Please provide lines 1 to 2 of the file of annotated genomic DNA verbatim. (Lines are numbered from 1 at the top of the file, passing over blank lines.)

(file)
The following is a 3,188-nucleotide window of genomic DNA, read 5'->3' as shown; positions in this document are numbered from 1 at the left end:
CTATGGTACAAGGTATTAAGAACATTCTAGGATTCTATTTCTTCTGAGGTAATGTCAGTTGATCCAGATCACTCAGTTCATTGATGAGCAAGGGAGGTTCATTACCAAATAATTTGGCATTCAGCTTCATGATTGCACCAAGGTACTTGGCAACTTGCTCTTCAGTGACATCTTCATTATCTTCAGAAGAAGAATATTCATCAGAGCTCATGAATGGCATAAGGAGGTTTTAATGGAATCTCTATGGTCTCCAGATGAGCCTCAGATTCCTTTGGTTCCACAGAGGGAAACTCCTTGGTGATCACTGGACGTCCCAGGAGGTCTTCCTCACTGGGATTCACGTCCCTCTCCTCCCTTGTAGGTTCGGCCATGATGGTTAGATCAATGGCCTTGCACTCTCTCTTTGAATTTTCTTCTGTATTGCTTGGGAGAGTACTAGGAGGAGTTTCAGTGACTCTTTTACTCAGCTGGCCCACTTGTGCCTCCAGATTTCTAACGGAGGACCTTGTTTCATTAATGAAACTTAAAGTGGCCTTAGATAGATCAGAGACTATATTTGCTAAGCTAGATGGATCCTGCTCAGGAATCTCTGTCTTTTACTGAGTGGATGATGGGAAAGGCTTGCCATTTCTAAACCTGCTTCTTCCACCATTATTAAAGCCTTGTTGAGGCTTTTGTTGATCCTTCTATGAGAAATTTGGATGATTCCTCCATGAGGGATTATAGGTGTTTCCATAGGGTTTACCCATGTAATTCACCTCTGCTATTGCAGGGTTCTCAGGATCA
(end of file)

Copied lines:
The following is a 3,188-nucleotide window of genomic DNA, read 5'->3' as shown; positions in this document are numbered from 1 at the left end:
CTATGGTACAAGGTATTAAGAACATTCTAGGATTCTATTTCTTCTGAGGTAATGTCAGTTGATCCAGATCACTCAGTTCATTGATGAGCAAGGGAGGTTCATTACCAAATAATTTGGCATTCAGCTTCATGATTGCACCAAGGTACTTGGCAACTTGCTCTTCAGTGACATCTTCATTATCTTCAGAAGAAGAATATTCATCAGAGCTCATGAATGGCATAAGGAGGTTTTAATGGAATCTCTATGGTCTCCAGATGAGCCTCAGATTCCTTTGGTTCCACAGAGGGAAACTCCTTGGTGATCACTGGACGTCCCAGGAGGTCTTCCTCACTGGGATTCACGTCCCTCTCCTCCCTTGTAGGTTCGGCCATGATGGTTAGATCAATGGCCTTGCACTCTCTCTTTGAATTTTCTTCTGTATTGCTTGGGAGAGTACTAGGAGGAGTTTCAGTGACTCTTTTACTCAGCTGGCCCACTTGTGCCTCCAGATTTCTAACGGAGGACCTTGTTTCATTAATGAAACTTAAAGTGGCCTTAGATAGATCAGAGACTATATTTGCTAAGCTAGATGGATCCTGCTCAGGAATCTCTGTCTTTTACTGAGTGGATGATGGGAAAGGCTTGCCATTTCTAAACCTGCTTCTTCCACCATTATTAAAGCCTTGTTGAGGCTTTTGTTGATCCTTCTATGAGAAATTTGGATGATTCCTCCATGAGGGATTATAGGTGTTTCCATAGGGTTTACCCATGTAATTCACCTCTGCTATTGCAGGGTTCTCAGGATCA